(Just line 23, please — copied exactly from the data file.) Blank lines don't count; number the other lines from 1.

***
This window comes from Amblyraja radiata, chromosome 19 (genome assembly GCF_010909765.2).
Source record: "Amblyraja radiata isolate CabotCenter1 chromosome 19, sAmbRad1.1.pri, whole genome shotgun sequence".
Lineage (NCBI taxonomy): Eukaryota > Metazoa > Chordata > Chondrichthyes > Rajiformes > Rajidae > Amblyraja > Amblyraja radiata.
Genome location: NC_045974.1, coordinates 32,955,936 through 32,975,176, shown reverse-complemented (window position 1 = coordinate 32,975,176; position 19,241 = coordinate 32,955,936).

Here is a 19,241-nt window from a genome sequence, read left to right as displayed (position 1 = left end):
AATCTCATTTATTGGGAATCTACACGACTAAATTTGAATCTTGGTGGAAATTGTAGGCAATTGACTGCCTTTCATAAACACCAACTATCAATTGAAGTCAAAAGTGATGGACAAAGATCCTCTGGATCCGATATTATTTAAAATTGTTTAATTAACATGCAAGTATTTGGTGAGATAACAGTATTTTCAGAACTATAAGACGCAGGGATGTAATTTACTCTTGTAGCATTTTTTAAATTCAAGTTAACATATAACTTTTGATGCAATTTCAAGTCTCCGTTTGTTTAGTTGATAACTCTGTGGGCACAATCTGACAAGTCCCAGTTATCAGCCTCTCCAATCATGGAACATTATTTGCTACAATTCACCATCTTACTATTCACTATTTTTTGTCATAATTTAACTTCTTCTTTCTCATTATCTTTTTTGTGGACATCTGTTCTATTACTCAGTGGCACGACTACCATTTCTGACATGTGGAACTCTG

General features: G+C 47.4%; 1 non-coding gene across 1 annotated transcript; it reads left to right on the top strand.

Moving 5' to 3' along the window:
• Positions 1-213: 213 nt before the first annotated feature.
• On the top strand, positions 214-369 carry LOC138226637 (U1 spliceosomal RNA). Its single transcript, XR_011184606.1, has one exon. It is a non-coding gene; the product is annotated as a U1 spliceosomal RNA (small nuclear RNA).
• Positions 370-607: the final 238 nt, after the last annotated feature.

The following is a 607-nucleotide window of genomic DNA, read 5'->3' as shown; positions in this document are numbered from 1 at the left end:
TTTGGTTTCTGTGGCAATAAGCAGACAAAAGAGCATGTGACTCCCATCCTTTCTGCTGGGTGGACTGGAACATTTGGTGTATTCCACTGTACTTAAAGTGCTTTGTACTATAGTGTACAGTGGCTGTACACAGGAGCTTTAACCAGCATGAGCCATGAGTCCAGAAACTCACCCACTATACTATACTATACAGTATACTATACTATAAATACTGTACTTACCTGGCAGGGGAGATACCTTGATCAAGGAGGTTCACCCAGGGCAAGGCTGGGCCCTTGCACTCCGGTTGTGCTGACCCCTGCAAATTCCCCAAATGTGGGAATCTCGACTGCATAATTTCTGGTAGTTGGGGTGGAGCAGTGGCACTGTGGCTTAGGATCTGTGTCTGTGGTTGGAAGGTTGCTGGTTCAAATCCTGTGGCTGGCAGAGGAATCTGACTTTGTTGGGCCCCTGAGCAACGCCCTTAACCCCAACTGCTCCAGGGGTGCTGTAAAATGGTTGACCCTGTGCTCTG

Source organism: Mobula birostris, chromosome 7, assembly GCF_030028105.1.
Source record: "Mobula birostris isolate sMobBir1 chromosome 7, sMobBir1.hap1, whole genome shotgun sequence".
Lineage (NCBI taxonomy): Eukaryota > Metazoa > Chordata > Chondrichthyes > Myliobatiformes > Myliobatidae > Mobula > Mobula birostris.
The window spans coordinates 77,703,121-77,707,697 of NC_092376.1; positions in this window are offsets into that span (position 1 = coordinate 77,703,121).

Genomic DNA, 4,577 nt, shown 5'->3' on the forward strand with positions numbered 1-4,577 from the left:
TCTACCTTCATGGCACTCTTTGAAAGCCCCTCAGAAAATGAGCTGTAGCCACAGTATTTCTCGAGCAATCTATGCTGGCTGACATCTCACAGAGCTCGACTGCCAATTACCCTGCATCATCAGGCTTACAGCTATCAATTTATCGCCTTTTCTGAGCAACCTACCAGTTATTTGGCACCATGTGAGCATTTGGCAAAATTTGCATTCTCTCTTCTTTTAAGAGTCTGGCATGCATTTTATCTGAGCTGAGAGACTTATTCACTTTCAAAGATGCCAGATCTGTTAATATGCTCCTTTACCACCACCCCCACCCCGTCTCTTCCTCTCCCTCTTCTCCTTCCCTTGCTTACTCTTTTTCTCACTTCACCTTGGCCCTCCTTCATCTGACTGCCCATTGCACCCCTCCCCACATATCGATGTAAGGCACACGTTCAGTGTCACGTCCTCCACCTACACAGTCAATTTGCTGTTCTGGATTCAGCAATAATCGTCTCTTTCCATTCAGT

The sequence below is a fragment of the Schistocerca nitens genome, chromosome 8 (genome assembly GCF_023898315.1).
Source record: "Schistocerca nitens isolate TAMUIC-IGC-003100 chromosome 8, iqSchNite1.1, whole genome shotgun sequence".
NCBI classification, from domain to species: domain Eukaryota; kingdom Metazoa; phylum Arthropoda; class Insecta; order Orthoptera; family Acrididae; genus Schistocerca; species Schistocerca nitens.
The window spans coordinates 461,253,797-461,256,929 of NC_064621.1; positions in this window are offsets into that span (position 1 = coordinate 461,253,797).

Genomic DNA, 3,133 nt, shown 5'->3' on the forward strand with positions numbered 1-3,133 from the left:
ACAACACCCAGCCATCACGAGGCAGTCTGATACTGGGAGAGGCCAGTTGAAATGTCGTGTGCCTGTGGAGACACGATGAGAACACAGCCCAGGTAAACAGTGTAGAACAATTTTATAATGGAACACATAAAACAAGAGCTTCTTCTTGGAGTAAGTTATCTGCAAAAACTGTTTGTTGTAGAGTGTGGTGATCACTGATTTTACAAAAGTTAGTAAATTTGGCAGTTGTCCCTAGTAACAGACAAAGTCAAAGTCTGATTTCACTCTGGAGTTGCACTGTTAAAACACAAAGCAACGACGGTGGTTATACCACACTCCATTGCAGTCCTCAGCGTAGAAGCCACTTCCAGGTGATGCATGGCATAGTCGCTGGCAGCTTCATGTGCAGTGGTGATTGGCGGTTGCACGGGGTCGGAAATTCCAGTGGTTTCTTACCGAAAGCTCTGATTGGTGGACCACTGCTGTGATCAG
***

The window spans coordinates 461,253,797-461,256,929 of NC_064621.1; positions in this window are offsets into that span (position 1 = coordinate 461,253,797).